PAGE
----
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User Alert: E*TRADE Usernames and Passwords Remotely Recoverable
From: "Jeffrey W. Baker" <jwbaker () ACM ORG>
Date: Fri, 22 Sep 2000 09:13:09 -0700

Hash: SHA1

User Alert: E*TRADE Usernames and Passwords Remotely Recoverable


22 September 2000


Jeffrey W. Baker, email jwbaker () acm org

*Copyright Statement

This security advisory is Copyright 2000 by Jeffrey William Baker
(jwbaker () acm org).  The advisory may be distributed in whole or in part
without modification.


This is a User Alert.  This document is intended to alert users to the
vulnerabilities they face when using insecure computer software.  This
User Alert will show who is at risk, what the risks are, and how the user
can protect himself.  Unlike a Security Advisory, this document will not
describe the actual flaws in the software, nor will it describe an
exploit.  However, it will include proof that the exploit exists.

My hope is that this style of Alert will allow users to protect
themselves, without unnecessarily spreading information about specific
exploits.  If software companies were willing to alert their users to
security risks, this type of Alert would not be needed.


E*TRADE is a company which allows its customers to trade securities using
the World Wide Web.  In E*TRADE's own words, they have "some of the most
advanced technology for Web security."  E*TRADE compares their services to
a steel vault, a moat, and Fort Knox.[1]

Between 17 and 21 August 2000, I discovered a number of vulnerabilities in
the security of E*TRADE's systems.  E*TRADE was contacted via the email
aliases security () etrade com and webmaster () etrade com on 21 August 2000.
Soon thereafter I was in contact with the Director of System Security and
the Manager of Security Threat Analysis.  Emails were exchanged on 21, 22,
and 23 August 2000.  E*TRADE officials indicated that they were already
aware of the security problems listed herein, but had not fixed them due
to various kinds of corporate inertia.  At the time of this writing, the
problems are still outstanding in E*TRADE production systems, and no
estimated date has been mentioned for fixing them.

This alert is needed because E*TRADE has not alerted their customers to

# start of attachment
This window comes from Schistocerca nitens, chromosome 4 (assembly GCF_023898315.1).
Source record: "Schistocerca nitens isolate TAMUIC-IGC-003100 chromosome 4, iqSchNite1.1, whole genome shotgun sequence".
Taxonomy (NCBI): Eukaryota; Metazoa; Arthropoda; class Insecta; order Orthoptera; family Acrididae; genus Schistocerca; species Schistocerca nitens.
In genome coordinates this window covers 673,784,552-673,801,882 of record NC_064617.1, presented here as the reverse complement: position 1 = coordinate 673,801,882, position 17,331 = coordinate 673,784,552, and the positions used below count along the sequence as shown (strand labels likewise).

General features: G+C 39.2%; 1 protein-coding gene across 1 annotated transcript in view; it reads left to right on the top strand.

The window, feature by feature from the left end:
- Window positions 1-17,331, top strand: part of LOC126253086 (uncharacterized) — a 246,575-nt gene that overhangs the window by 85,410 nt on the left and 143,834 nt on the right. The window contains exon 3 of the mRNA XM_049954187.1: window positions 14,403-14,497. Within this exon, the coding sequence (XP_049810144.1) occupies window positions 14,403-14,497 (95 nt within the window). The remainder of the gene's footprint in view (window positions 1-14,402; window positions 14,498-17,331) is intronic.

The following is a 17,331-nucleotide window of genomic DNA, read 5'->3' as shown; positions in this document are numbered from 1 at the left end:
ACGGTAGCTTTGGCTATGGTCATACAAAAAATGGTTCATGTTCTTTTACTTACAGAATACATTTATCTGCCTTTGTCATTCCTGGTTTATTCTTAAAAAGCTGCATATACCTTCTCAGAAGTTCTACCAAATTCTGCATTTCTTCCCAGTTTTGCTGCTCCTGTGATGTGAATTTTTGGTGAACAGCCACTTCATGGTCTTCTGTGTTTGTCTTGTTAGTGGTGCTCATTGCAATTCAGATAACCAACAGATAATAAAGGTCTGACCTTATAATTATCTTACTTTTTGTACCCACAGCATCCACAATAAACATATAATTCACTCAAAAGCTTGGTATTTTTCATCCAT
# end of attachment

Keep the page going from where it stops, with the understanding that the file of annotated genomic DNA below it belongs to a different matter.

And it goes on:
the risk involved when using the E*TRADE service.  The users have a great
deal of money at stake, and are unable to evaluate these risks for
themselves.  This is perhaps something that would be of interest to the
U.S. Securities and Exchange Commission.

*Who is at risk

Most E*TRADE users are at risk.

*What is the potential risk

Due to flaws in E*TRADE's software, a remote third party can recover the
usernames and plain-text passwords of any E*TRADE user.  The vector of
attack can be a malicious (but innocent looking) web site, an email, or a
variety of more obscure methods.  A local compromise of the user's machine
is not required.  The attacker only needs to seek out known or likely
E*TRADE users and contact them.

The result of the attack is that the attacker will have the user's
username and password.  This will allow the attacker arbitrary access to
the account, including banking, securities trading, and other valuable

*How the user can protect himself

The user can protect himself by disabling JavaScript in the browser, and
by not using the E*TRADE service.

*Proof of exploit

I have written a full advisory describing the vulnerability and the
exploit.  This document is stored offline on a CD in a safe place.  When
E*TRADE repairs their systems, or on 21 February 2001, whichever comes
first, the advisory will be released.  This is the detached signature of
the advisory, without the BEGIN and END delimiters (to avoid confusing
your mail clients):

gpg: Signature made Fri Sep 22 08:39:10 2000 PDT using DSA key ID CF0A42AC
gpg: Good signature from "Jeffrey W. Baker <jwbaker () acm org>"

Version: GnuPG v1.0.1 (GNU/Linux)
Comment: For info see http://www.gnupg.org



Version: GnuPG v1.0.1 (GNU/Linux)
Comment: For info see http://www.gnupg.org


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